The Indonesian government has issued new regulations which includes principles that must be obeyed by local and foreign e-commerce players, including tax provisions and consumer protection mechanisms.
The regulation (PP) number 80 of 2019 concerns trade through electronic systems. According to the state secretariat’s website, PP number 80 of 2019 (better known as PP E-commerce) states that what is meant by trading through an electronic system is “trade in which transactions are carried out through a series of electronic devices and procedures.”
However, it is unclear whether the regulation also impacts transactions in social media or messenger platforms.
Foreign online businesses offering to or trading goods with consumers in Indonesia are considered as conducting business activities in the country if they meet certain criteria in terms of the number and value of transactions, the number of package shipments, and the level of traffic of the site or application. Nonetheless, the regulation does not state the minimum number of transactions or traffic values in question. Foreign players are also required to designate a representative in the country to act on behalf of the company.
In addition, Article 8 of PP E-commerce states that foreign electronic business activities must abide by taxation provisions and mechanisms in accordance with statutory provisions. This means the new regulation does not set provisions specifically regulating e-commerce taxation.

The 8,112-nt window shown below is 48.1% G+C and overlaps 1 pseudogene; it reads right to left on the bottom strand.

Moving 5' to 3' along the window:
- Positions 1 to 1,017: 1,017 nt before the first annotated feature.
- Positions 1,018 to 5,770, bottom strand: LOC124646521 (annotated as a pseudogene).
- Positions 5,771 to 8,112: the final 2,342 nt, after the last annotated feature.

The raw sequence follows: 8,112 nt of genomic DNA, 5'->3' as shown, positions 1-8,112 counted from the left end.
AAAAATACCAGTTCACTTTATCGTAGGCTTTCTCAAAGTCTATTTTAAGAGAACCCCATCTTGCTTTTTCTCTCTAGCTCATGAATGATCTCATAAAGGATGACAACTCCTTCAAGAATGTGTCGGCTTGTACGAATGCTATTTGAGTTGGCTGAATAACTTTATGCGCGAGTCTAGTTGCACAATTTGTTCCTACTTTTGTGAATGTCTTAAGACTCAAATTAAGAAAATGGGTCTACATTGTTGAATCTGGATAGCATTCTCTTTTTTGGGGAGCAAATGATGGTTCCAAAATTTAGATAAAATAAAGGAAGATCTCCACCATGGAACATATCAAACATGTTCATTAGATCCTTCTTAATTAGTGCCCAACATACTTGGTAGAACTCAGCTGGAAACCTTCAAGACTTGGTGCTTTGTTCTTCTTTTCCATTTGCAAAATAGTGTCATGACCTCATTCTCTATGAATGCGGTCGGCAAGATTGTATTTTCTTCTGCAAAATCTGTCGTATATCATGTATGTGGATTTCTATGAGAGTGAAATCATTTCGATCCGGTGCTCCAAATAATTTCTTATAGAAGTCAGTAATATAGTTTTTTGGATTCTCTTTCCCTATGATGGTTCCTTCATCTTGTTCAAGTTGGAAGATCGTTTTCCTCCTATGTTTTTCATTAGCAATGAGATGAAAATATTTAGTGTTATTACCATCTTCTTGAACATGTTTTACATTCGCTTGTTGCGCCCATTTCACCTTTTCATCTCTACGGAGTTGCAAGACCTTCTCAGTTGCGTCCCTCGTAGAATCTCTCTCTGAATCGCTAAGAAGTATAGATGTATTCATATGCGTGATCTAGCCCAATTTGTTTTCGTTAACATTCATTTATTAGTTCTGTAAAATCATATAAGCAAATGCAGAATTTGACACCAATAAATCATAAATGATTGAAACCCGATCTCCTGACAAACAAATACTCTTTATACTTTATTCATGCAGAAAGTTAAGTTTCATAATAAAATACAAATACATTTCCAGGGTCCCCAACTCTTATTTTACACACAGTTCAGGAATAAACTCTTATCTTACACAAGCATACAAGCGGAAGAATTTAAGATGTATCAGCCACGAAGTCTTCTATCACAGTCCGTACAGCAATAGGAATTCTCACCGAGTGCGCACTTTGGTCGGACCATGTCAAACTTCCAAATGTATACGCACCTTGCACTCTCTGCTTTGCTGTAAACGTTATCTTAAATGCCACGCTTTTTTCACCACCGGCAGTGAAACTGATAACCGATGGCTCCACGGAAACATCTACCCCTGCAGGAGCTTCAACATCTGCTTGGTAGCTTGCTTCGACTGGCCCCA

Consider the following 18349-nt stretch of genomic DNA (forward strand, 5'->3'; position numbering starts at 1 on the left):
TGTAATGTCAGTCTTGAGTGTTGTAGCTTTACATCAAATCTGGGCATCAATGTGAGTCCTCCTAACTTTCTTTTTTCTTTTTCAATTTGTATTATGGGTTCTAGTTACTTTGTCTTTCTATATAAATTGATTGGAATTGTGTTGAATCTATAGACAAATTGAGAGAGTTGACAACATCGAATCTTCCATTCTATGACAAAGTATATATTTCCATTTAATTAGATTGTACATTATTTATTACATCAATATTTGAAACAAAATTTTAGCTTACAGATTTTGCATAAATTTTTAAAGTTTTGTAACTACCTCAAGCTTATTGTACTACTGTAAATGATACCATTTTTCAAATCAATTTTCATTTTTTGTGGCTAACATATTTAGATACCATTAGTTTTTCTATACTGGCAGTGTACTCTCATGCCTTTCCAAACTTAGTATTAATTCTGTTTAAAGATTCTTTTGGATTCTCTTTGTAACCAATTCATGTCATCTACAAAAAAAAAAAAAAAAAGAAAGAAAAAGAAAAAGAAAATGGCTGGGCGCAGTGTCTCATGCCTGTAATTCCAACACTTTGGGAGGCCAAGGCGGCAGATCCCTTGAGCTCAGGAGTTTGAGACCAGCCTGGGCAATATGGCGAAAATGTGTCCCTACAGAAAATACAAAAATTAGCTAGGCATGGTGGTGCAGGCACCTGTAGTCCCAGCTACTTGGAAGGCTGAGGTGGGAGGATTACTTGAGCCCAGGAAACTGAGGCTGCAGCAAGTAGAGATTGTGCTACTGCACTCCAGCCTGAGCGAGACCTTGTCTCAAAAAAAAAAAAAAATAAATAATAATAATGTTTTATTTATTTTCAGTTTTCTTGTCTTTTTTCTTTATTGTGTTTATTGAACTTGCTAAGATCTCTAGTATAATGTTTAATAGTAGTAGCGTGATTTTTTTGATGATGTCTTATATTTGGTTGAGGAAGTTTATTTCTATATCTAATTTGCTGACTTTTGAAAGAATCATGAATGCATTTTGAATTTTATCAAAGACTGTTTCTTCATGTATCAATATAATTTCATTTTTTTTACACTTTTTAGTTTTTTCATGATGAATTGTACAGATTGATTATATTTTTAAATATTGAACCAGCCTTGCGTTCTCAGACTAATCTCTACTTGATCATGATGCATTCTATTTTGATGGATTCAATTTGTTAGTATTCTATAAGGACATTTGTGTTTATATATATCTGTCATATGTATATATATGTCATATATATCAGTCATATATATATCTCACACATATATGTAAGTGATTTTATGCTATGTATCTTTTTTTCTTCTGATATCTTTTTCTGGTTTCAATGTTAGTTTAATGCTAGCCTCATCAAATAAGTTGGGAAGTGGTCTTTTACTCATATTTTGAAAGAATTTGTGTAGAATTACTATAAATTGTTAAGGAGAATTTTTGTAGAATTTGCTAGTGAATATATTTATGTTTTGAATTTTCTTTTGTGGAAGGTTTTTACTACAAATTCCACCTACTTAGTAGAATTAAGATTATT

E-commerce players from within and outside the country are encouraged to use Indonesian domain names (dot id) for their websites. They are also obliged to assist government programs, among others, prioritizing trade in domestic products or services, and increasing the competitiveness of domestic products or services in their platforms.
Moreover, PP E-commerce requires business enterprises, whether they are individuals or entities, who sell through e-commerce platforms to have a license as stated in article 15: “Business operators are required to have a business license in conducting electronic business activities.” They can apply for the license through an online single submission system, an integrated licensing service provided by the government.
Responding to the new rules, Intan Wibisono, head of corporate communications at Bukalapak told KrASIA that the firm is still reviewing all the points in the regulation. Regarding the business license obligation, Bukalapak as a business entity already has a license, but this could be a barrier to entry for small and medium enterprises in its platform who want to expand their business, she said.
Indonesian e-commerce association chairman Ignatius Untung also shared this concern.
“There needs to be a clear definition of business enterprises here. Is everyone who sells their goods automatically referred to as a business enterprise? I don’t think so because some of the people who sell goods through e-commerce don’t make a living from there,” Untung told KrASIA.
He also said that this barrier could have a negative impact on the e-commerce industry going forward, resulting in online sellers or merchants switching to social media platforms instead.
However, there is an exception to this rule. Those who are not required to have a license are the organizers of an intermediary facility who does not benefit directly from the transaction, and is not directly involved in the contractual relationships of the parties who make online transactions.
The new regulation also requires online businesses to protect customer data and to share the data with authorities for statistical purposes.
As for consumer protection, the new regulation states that if consumers have complaints against e-commerce players, the latter must respond to the complaints. Otherwise, they will be included in the priority list of ministerial supervision, which is accessible to the public.